[code language=bash]
GROUPNAME=”adrons-images”
LOCATION=”westus2″
STORAGENAME=”adronsimagestorage”
IMAGECASSANDRA=”basecassandra”

echo ‘Deleting existing image.’

az image delete -g $GROUPNAME -n $IMAGECASSANDRA

echo ‘Creating the managed resource group for images.’

az group create –name $GROUPNAME –location $LOCATION

echo ‘Creating the storage account for image storage.’

az storage account create \
–name $STORAGENAME –resource-group $GROUPNAME \
–location $LOCATION \
–sku Standard_LRS \
–kind Storage

echo ‘Building Apache cluster node image.’

packer build -var “‘imagename=$IMAGECASSANDRA'” node-cassandra.json
[/code]

With that done the build can be run things without needing to manually delete the image each time since it is part of the script now. The next part to add to the template is more of the needed installation steps for Apache Cassandra. These steps can be found on the Apache Cassandra site here.

Under the provisioners section of the Packer template I’ve added the installation steps and removed the sudo part of the commands. Since this runs as root there’s really no need for sudo. The inline part of the provisioner when I finished looks like this.

[code]
“inline”: [
“echo ‘Starting Cassandra Repo Add & Installation.'”,
“echo ‘deb http://www.apache.org/dist/cassandra/debian 311x main’ | tee -a /etc/apt/sources.list.d/cassandra.sources.list”,
“curl https://www.apache.org/dist/cassandra/KEYS | apt-key add -“,
“apt-get update”,
“apt-key adv –keyserver pool.sks-keyservers.net –recv-key A278B781FE4B2BDA”,
“apt-get install cassandra”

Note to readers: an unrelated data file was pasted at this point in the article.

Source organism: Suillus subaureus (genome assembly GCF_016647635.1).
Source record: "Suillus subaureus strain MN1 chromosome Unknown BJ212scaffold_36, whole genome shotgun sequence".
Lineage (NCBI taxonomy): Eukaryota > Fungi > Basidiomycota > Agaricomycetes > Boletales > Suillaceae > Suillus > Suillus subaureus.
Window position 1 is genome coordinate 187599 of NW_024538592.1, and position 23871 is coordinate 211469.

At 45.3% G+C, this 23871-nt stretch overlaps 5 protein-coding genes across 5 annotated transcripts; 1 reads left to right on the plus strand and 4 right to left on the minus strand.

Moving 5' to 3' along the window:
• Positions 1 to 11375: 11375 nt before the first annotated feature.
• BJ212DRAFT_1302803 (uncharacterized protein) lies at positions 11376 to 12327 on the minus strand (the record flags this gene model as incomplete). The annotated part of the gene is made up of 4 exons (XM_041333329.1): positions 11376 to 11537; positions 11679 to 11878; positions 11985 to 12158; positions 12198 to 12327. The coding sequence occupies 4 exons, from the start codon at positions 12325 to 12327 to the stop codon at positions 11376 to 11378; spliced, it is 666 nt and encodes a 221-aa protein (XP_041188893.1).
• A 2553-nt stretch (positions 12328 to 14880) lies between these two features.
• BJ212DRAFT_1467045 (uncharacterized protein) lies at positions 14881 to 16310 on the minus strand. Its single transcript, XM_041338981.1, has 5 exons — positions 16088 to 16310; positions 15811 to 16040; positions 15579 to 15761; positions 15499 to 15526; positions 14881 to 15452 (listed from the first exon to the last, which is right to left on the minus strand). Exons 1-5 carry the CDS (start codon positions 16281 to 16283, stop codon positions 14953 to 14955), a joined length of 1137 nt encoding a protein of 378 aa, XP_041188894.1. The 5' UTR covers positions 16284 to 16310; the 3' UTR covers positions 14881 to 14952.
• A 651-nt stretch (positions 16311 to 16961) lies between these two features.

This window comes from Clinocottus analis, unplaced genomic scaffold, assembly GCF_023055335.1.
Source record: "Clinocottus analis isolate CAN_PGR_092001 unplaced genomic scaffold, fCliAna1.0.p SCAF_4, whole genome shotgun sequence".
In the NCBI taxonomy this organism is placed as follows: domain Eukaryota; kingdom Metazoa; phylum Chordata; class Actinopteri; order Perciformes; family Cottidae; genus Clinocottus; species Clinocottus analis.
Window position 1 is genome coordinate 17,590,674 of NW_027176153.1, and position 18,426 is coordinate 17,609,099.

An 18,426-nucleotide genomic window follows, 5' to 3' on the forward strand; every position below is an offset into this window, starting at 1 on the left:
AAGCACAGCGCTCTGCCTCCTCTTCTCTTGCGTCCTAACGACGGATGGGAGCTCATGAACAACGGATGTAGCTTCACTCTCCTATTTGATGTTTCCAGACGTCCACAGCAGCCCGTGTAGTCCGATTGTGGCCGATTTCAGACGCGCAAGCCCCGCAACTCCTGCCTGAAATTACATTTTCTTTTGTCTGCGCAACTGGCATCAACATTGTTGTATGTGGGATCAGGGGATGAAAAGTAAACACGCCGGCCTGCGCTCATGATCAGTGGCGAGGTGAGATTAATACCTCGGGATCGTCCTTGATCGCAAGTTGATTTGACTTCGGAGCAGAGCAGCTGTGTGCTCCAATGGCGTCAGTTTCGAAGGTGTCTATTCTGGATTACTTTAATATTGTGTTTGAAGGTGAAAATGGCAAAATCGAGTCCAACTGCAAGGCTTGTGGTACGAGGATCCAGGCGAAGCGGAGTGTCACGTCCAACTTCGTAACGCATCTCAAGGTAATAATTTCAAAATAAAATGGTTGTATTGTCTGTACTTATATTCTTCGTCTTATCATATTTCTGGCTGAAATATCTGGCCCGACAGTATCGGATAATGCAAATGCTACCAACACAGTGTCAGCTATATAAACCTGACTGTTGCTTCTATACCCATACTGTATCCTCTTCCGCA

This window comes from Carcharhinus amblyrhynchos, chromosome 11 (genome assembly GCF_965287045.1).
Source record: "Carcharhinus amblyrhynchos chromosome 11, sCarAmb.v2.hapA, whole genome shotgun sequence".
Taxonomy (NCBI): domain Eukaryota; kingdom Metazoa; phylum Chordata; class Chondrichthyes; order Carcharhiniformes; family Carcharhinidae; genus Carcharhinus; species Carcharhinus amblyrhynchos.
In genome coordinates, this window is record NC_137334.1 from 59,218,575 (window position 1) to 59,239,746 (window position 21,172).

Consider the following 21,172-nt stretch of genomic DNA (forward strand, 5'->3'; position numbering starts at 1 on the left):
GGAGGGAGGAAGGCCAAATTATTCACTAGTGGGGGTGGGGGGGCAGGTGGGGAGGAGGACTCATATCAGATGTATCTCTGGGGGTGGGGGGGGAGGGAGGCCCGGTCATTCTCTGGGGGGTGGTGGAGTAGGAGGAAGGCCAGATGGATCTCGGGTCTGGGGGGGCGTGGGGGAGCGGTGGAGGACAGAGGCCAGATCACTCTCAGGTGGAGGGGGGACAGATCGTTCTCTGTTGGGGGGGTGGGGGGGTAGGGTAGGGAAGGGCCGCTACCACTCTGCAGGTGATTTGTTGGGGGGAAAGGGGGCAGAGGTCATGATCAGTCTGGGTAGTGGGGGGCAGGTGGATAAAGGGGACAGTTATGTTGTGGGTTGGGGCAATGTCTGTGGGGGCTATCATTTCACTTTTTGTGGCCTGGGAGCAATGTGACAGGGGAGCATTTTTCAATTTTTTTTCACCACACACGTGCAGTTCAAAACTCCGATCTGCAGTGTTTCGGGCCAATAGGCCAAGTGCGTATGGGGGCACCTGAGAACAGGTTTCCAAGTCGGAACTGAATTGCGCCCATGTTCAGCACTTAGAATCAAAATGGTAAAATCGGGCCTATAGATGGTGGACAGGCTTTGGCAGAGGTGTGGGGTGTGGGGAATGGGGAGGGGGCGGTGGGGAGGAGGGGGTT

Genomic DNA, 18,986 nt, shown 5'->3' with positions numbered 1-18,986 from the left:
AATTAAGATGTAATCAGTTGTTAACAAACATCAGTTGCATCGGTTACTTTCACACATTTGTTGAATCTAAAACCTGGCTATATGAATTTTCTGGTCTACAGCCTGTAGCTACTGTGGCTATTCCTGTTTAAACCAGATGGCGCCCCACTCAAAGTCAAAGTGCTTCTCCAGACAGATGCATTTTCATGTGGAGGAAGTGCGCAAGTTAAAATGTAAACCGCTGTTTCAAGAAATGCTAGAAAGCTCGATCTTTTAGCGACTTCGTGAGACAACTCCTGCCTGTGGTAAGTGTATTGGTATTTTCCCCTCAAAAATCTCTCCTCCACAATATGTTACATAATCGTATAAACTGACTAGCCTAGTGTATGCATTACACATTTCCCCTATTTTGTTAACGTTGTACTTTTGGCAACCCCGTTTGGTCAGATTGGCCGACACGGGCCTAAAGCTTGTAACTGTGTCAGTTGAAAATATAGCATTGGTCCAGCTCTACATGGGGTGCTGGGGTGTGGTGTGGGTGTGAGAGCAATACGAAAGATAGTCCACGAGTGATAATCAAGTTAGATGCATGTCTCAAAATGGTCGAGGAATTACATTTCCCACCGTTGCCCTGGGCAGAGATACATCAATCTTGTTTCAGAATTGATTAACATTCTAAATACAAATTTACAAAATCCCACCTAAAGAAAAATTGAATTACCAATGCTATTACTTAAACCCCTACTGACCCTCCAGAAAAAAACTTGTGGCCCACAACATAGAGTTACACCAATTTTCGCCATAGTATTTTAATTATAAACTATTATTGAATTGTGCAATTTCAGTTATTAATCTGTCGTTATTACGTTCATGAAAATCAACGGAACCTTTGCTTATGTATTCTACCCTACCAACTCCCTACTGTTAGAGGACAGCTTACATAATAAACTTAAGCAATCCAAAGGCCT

],
[/code]

With that completed we now have the full workable template to build a node for use in starting or using as a node within an Apache Cassandra cluster. All the key pieces are there. The finished template is below, with the build script just below that.

{
"variables": {
"client_id": "{{env `TF_VAR_clientid`}}",
"client_secret": "{{env `TF_VAR_clientsecret`}}",
"tenant_id": "{{env `TF_VAR_tenant_id`}}",
"subscription_id": "{{env `TF_VAR_subscription_id`}}",
"imagename": "",
"storage_account": "adronsimagestorage",
"resource_group_name": "adrons-images"
},
"builders": [{
"type": "azure-arm",
"client_id": "{{user `client_id`}}",
"client_secret": "{{user `client_secret`}}",
"tenant_id": "{{user `tenant_id`}}",
"subscription_id": "{{user `subscription_id`}}",
"managed_image_resource_group_name": "{{user `resource_group_name`}}",
"managed_image_name": "{{user `imagename`}}",
"os_type": "Linux",
"image_publisher": "Canonical",
"image_offer": "UbuntuServer",
"image_sku": "18.04-LTS",
"azure_tags": {
"dept": "Engineering",
"task": "Image deployment"
},
"location": "westus2",
"vm_size": "Standard_DS2_v2"
}],
"provisioners": [{
"execute_command": "chmod +x {{ .Path }}; {{ .Vars }} sudo -E sh '{{ .Path }}'",
"inline": [
"echo 'Starting Cassandra Repo Add & Installation.'",
"echo 'deb http://www.apache.org/dist/cassandra/debian 311x main' | tee -a /etc/apt/sources.list.d/cassandra.sources.list",
"curl https://www.apache.org/dist/cassandra/KEYS | apt-key add –",
"apt-get update",
"apt-key adv –keyserver pool.sks-keyservers.net –recv-key A278B781FE4B2BDA",
"apt-get -y install cassandra"
],
"inline_shebang": "/bin/sh -x",
"type": "shell"
}]
}

GROUPNAME="adrons-images"
LOCATION="westus2"
STORAGENAME="adronsimagestorage"